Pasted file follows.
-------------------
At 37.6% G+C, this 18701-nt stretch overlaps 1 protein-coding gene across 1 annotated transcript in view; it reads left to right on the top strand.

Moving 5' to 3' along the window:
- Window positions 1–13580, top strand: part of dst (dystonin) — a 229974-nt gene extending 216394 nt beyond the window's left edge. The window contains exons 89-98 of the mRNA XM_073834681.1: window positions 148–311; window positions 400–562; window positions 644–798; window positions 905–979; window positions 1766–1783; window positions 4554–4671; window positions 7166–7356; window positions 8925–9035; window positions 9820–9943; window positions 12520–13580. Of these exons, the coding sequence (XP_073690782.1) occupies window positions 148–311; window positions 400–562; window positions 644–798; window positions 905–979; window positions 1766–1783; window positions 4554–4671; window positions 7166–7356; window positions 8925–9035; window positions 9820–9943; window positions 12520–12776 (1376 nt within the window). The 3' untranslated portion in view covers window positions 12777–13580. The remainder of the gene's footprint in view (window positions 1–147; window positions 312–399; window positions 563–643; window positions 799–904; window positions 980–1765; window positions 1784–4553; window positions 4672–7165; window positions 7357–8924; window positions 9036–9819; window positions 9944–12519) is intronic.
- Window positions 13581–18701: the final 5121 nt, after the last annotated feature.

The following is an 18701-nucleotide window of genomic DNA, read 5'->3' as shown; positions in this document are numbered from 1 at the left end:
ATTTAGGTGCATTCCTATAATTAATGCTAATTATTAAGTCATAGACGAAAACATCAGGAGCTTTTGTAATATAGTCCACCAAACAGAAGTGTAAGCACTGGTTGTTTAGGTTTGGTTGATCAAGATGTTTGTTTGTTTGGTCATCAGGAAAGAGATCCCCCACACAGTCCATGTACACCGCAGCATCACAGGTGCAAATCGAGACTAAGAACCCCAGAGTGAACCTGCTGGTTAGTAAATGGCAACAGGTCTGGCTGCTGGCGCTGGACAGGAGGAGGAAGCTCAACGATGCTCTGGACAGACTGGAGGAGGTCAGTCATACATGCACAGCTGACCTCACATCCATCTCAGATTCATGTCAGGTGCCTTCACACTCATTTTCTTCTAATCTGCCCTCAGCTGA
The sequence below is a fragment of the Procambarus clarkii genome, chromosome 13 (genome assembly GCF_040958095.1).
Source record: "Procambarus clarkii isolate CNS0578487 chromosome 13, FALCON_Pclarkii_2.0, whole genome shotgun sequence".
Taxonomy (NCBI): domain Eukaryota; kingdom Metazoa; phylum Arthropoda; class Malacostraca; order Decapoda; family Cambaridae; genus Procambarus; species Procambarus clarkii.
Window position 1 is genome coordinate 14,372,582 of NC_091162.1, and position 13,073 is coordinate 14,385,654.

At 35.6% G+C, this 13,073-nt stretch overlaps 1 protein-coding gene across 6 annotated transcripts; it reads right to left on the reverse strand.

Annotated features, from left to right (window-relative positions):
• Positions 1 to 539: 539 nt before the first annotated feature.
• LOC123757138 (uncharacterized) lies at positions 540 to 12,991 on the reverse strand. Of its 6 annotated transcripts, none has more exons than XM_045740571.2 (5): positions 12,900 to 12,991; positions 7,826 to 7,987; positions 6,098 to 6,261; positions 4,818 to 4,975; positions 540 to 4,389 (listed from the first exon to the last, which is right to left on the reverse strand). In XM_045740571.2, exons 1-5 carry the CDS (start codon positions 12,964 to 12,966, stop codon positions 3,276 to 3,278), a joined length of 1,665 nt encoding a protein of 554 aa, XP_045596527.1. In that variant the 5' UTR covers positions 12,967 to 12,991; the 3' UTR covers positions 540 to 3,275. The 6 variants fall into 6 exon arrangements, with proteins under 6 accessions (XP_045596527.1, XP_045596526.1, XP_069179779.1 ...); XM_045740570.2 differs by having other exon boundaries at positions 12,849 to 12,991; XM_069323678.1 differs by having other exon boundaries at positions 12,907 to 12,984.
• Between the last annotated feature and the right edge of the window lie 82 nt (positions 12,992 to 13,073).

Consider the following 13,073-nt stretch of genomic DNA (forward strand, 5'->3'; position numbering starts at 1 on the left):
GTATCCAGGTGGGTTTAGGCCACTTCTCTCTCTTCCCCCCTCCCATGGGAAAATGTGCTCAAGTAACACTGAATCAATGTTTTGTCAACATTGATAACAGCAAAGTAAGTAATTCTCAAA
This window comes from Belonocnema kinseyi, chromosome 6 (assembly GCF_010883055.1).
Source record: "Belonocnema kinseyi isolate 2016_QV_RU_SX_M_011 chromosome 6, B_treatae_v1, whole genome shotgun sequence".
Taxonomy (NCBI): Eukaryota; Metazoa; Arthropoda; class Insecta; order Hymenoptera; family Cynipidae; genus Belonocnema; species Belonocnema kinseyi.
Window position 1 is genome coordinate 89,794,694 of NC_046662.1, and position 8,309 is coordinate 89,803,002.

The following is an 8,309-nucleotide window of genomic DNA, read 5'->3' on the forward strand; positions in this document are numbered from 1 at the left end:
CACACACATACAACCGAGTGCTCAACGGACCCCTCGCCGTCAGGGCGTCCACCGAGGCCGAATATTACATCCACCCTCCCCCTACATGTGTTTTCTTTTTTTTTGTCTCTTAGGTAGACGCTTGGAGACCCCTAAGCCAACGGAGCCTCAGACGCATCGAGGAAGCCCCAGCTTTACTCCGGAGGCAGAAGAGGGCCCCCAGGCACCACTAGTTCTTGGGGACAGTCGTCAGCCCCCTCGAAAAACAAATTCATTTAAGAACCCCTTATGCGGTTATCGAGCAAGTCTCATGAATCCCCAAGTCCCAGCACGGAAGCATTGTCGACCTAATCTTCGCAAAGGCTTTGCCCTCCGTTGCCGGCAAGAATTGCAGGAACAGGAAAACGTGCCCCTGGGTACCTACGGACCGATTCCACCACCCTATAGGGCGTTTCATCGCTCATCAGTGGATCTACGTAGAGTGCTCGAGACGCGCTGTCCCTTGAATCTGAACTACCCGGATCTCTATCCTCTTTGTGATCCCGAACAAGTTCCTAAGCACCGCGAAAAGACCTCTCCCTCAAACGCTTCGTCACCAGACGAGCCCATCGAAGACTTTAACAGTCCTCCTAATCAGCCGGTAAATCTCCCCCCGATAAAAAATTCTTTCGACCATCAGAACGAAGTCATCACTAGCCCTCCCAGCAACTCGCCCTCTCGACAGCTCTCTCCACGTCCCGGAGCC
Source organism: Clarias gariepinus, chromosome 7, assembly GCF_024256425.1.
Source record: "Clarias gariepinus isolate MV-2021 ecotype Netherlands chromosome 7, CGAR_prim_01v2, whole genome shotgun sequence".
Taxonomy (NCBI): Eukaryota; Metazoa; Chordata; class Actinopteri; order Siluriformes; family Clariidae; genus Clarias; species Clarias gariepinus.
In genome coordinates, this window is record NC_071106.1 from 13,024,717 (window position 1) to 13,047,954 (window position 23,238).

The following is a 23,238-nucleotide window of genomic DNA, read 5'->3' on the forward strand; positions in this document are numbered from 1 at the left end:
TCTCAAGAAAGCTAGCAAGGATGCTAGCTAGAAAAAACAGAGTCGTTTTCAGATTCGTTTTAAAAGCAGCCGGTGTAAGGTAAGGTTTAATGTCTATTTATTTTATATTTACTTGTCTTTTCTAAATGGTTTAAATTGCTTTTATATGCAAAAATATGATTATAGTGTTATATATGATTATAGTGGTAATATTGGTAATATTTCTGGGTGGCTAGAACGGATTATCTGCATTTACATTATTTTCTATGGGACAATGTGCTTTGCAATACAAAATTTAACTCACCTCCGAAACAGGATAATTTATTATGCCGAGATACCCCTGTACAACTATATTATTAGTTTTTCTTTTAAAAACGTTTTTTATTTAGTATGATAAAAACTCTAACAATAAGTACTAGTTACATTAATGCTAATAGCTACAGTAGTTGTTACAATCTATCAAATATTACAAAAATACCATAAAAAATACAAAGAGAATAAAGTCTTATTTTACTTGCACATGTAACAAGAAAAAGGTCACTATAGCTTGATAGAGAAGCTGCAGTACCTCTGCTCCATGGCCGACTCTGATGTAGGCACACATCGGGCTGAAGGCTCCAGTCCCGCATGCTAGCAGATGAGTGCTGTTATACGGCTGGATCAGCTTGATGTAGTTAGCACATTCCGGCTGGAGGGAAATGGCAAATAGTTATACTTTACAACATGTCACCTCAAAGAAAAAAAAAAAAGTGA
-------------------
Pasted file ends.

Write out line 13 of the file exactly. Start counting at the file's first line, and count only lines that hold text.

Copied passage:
• Positions 1 to 539: 539 nt before the first annotated feature.